One doesn’t know, in addition, what the author’s aims may have been. Does the game aim low and hit its mark? Or does it aim high and fall far short? With conventional fiction, this is less an issue, because if a novel makes it into the bookstore at all, one is entitled to make certain (genre-dependent) assumptions about what the author was attempting to do. One is entitled, for instance, to judge an epic fantasy novel by comparing it to other epic fantasy novels. In IF, we don’t really have that type of context to guide our expectations.

    In the end, though, I think it may be a mistake to assume that negative reviews will discourage talented writers. A writer who has passion and a vision will find a way to convey them, irrespective of any criticism, just or unjust, that may be leveled. Or at least, we can hope that that will happen.

    Illegitimi non carborundum and all that.

  5. Jim, I agree that Emily writes model reviews, very balanced and fair. I think Victor G. does too, as well as others.

    Jeremy, thanks for the link. You will see that Osam does indeed tell Clare she shouldn’t have entered it, and that even if she fixes the problems nobody will pay attention to it.

    Jimmy, you’re right: these bad seeds are certainly not the majority. But they don’t need to be the majority — they’re loud.

    The problem is that civilized people, like Emily or Victor, are not willing to get involved in mud-slinging around and about the Osams and Boses of the IF community. So they have free rein.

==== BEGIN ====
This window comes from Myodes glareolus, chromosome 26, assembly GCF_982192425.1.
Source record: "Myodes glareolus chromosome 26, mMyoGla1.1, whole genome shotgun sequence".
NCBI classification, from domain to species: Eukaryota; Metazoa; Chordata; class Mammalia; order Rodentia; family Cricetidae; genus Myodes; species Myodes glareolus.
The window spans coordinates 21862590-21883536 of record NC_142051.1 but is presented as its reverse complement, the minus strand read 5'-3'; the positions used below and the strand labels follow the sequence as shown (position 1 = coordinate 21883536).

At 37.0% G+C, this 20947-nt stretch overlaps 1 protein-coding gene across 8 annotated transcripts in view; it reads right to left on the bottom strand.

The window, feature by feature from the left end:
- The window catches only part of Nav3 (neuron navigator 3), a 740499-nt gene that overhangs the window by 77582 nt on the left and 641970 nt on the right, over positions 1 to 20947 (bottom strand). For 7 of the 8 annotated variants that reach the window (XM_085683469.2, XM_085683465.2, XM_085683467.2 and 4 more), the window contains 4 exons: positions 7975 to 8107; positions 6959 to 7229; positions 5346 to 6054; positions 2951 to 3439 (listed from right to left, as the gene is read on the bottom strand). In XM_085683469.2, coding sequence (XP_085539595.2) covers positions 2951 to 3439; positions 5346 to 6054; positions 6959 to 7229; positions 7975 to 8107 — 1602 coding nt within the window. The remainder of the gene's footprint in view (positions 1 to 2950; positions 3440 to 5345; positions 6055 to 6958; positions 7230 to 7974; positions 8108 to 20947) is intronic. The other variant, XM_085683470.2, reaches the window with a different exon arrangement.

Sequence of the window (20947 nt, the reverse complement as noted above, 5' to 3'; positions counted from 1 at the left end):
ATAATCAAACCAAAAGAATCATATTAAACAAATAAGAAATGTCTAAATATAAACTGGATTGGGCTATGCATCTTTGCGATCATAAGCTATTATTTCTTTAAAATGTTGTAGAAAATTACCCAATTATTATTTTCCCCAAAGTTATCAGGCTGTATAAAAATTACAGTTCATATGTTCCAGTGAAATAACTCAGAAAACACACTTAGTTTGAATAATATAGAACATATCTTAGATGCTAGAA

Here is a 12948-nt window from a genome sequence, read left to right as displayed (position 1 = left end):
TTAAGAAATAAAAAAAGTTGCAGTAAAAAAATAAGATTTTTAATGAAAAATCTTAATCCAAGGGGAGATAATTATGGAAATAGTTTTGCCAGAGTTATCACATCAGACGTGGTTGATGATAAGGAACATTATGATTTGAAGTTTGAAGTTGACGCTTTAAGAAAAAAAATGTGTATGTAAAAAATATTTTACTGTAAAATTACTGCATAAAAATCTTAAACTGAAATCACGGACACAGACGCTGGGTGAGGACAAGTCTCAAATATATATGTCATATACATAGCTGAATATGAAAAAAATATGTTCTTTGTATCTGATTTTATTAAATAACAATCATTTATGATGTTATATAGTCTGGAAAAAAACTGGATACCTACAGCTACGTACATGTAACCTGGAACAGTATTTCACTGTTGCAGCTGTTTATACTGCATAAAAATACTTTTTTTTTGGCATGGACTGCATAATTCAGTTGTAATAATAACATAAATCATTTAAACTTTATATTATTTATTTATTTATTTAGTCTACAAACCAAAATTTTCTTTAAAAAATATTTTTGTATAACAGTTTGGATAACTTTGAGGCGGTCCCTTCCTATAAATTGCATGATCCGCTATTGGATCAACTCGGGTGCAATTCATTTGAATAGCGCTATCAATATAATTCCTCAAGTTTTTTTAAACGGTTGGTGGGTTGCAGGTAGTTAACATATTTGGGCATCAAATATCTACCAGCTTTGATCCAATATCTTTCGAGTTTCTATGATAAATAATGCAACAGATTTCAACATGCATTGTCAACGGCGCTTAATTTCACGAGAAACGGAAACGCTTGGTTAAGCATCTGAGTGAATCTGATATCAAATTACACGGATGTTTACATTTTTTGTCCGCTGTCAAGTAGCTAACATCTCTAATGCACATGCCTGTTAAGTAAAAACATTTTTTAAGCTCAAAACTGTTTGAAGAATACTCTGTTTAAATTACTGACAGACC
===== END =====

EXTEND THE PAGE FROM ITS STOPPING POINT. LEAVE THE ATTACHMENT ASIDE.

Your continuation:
This is generally how bullying works: someone claims to spew for everyone and nobody speaks up.

    But it is necessary to speak up when thugs try to commandeer the process. Otherwise, thugs will commandeer the process. Public spaces where people are too polite to challenge thuggery go bad very quickly.

  6. It might be interesting to try to contact all of the first-time authors from the Comp of, say, two years ago, who haven’t gone on to write more IF and ask them why not. Perhaps then we can find out whether overly negative reviews are really having the effect Conrad believes they are, or if it’s something(s) else. As it is, we’re just guessing.

  7. Osam’s review of Cry Wolf doesn’t read particularly mean to me. (I don’t normally read his stuff.) It doesn’t sugarcoat the main issues: the game is essentially unplayable as is – it crashes everywhere – and has a bunch of minor issues that might make it semi-unplayable (there’s only so many times you can individually pick up each one of a bunch of objects.

    The game does indeed sound deeply flawed, and I agree with him – games that crash consistently should not be released. I mean, are we really disputing that? It’s not even put in a way that I read as harsh – just honest. The game’s not ready, and rushing it out will hurt the author’s chances of a fair review on second release. Which it does for me, at least – maybe other players are more tolerant.

    I guess maybe there’s two audiences for reviews: authors and potential players. As a potential author, I want to know the good and bad points, preferably couched in straightforward, kind language. As a player, I want to know why I might or might not like the game, if it has extra value or flaws (say, a particularly well-implemented conversation system, or particularly despicable attitudes towards women). I want the review to be interesting and entertaining.

    These goals don’t necessarily have to be in conflict, although some of the more snarky reviews (which I’ve engaged in, certainly) are less helpful and more entertainment. On the other hand, we tend to snark about stuff that is both aggravating and common, and thus fair game, assuming the author has gone to the minimal effort of either getting beta testers and/or reading some past reviews of work.